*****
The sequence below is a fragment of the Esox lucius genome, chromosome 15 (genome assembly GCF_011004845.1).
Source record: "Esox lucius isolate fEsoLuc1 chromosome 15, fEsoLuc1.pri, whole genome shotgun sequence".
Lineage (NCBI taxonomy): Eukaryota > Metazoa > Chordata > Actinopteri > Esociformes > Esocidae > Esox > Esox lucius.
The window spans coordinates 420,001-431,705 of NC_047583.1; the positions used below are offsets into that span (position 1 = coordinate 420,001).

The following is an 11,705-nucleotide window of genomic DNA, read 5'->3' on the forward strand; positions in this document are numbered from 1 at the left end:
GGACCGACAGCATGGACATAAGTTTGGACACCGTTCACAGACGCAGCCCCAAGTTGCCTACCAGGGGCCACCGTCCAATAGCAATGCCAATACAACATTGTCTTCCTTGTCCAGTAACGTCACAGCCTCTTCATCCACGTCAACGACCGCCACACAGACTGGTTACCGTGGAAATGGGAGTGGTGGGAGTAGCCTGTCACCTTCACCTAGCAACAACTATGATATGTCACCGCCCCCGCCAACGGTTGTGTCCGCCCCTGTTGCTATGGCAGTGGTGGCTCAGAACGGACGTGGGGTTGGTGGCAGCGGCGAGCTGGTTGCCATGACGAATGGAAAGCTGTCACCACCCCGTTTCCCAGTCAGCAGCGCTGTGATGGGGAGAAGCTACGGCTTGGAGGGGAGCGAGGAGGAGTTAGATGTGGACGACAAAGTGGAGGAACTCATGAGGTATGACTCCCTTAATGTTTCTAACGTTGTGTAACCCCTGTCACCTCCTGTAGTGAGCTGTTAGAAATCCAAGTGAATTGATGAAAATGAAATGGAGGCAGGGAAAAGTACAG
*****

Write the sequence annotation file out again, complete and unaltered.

The sequence below is a fragment of the Esox lucius genome, chromosome 15 (genome assembly GCF_011004845.1).
Source record: "Esox lucius isolate fEsoLuc1 chromosome 15, fEsoLuc1.pri, whole genome shotgun sequence".
Lineage (NCBI taxonomy): Eukaryota > Metazoa > Chordata > Actinopteri > Esociformes > Esocidae > Esox > Esox lucius.
The window spans coordinates 420,001-431,705 of NC_047583.1; the positions used below are offsets into that span (position 1 = coordinate 420,001).

The following is an 11,705-nucleotide window of genomic DNA, read 5'->3' on the forward strand; positions in this document are numbered from 1 at the left end:
GGACCGACAGCATGGACATAAGTTTGGACACCGTTCACAGACGCAGCCCCAAGTTGCCTACCAGGGGCCACCGTCCAATAGCAATGCCAATACAACATTGTCTTCCTTGTCCAGTAACGTCACAGCCTCTTCATCCACGTCAACGACCGCCACACAGACTGGTTACCGTGGAAATGGGAGTGGTGGGAGTAGCCTGTCACCTTCACCTAGCAACAACTATGATATGTCACCGCCCCCGCCAACGGTTGTGTCCGCCCCTGTTGCTATGGCAGTGGTGGCTCAGAACGGACGTGGGGTTGGTGGCAGCGGCGAGCTGGTTGCCATGACGAATGGAAAGCTGTCACCACCCCGTTTCCCAGTCAGCAGCGCTGTGATGGGGAGAAGCTACGGCTTGGAGGGGAGCGAGGAGGAGTTAGATGTGGACGACAAAGTGGAGGAACTCATGAGGTATGACTCCCTTAATGTTTCTAACGTTGTGTAACCCCTGTCACCTCCTGTAGTGAGCTGTTAGAAATCCAAGTGAATTGATGAAAATGAAATGGAGGCAGGGAAAAGTACAG